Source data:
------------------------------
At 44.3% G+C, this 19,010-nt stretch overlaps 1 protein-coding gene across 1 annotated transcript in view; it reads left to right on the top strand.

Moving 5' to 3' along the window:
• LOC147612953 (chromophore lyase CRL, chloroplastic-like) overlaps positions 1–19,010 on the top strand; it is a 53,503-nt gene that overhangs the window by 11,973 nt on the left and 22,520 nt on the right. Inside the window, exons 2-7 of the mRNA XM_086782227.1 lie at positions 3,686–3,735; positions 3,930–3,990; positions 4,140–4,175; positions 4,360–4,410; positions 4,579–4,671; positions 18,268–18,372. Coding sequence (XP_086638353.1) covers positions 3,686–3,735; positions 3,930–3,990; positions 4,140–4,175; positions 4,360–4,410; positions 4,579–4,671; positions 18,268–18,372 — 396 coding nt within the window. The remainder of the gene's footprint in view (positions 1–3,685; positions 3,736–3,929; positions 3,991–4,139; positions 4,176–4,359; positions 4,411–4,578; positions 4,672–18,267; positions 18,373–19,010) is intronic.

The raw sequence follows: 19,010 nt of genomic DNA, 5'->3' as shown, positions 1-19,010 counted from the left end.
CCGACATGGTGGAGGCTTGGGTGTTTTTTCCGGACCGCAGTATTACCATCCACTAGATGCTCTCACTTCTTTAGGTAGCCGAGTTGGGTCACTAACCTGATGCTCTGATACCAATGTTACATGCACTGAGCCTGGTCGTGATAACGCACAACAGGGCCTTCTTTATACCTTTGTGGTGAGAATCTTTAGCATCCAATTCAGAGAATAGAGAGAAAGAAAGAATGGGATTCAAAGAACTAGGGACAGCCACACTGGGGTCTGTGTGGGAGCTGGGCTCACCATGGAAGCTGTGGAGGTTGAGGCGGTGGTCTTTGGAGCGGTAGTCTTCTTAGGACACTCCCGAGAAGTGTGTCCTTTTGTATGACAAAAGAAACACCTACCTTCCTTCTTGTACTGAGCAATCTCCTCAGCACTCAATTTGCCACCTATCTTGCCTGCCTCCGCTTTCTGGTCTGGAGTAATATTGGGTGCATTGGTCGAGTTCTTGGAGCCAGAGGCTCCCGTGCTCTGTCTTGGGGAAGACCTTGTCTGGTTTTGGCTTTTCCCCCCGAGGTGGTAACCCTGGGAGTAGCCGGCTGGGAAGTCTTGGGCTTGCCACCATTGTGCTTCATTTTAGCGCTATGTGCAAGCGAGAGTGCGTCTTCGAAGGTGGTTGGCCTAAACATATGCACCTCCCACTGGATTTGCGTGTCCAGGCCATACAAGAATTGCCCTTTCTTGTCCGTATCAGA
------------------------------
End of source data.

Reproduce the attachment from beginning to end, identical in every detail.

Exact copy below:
At 44.3% G+C, this 19,010-nt stretch overlaps 1 protein-coding gene across 1 annotated transcript in view; it reads left to right on the top strand.

Moving 5' to 3' along the window:
• LOC147612953 (chromophore lyase CRL, chloroplastic-like) overlaps positions 1–19,010 on the top strand; it is a 53,503-nt gene that overhangs the window by 11,973 nt on the left and 22,520 nt on the right. Inside the window, exons 2-7 of the mRNA XM_086782227.1 lie at positions 3,686–3,735; positions 3,930–3,990; positions 4,140–4,175; positions 4,360–4,410; positions 4,579–4,671; positions 18,268–18,372. Coding sequence (XP_086638353.1) covers positions 3,686–3,735; positions 3,930–3,990; positions 4,140–4,175; positions 4,360–4,410; positions 4,579–4,671; positions 18,268–18,372 — 396 coding nt within the window. The remainder of the gene's footprint in view (positions 1–3,685; positions 3,736–3,929; positions 3,991–4,139; positions 4,176–4,359; positions 4,411–4,578; positions 4,672–18,267; positions 18,373–19,010) is intronic.

The raw sequence follows: 19,010 nt of genomic DNA, 5'->3' as shown, positions 1-19,010 counted from the left end.
CCGACATGGTGGAGGCTTGGGTGTTTTTTCCGGACCGCAGTATTACCATCCACTAGATGCTCTCACTTCTTTAGGTAGCCGAGTTGGGTCACTAACCTGATGCTCTGATACCAATGTTACATGCACTGAGCCTGGTCGTGATAACGCACAACAGGGCCTTCTTTATACCTTTGTGGTGAGAATCTTTAGCATCCAATTCAGAGAATAGAGAGAAAGAAAGAATGGGATTCAAAGAACTAGGGACAGCCACACTGGGGTCTGTGTGGGAGCTGGGCTCACCATGGAAGCTGTGGAGGTTGAGGCGGTGGTCTTTGGAGCGGTAGTCTTCTTAGGACACTCCCGAGAAGTGTGTCCTTTTGTATGACAAAAGAAACACCTACCTTCCTTCTTGTACTGAGCAATCTCCTCAGCACTCAATTTGCCACCTATCTTGCCTGCCTCCGCTTTCTGGTCTGGAGTAATATTGGGTGCATTGGTCGAGTTCTTGGAGCCAGAGGCTCCCGTGCTCTGTCTTGGGGAAGACCTTGTCTGGTTTTGGCTTTTCCCCCCGAGGTGGTAACCCTGGGAGTAGCCGGCTGGGAAGTCTTGGGCTTGCCACCATTGTGCTTCATTTTAGCGCTATGTGCAAGCGAGAGTGCGTCTTCGAAGGTGGTTGGCCTAAACATATGCACCTCCCACTGGATTTGCGTGTCCAGGCCATACAAGAATTGCCCTTTCTTGTCCGTATCAGA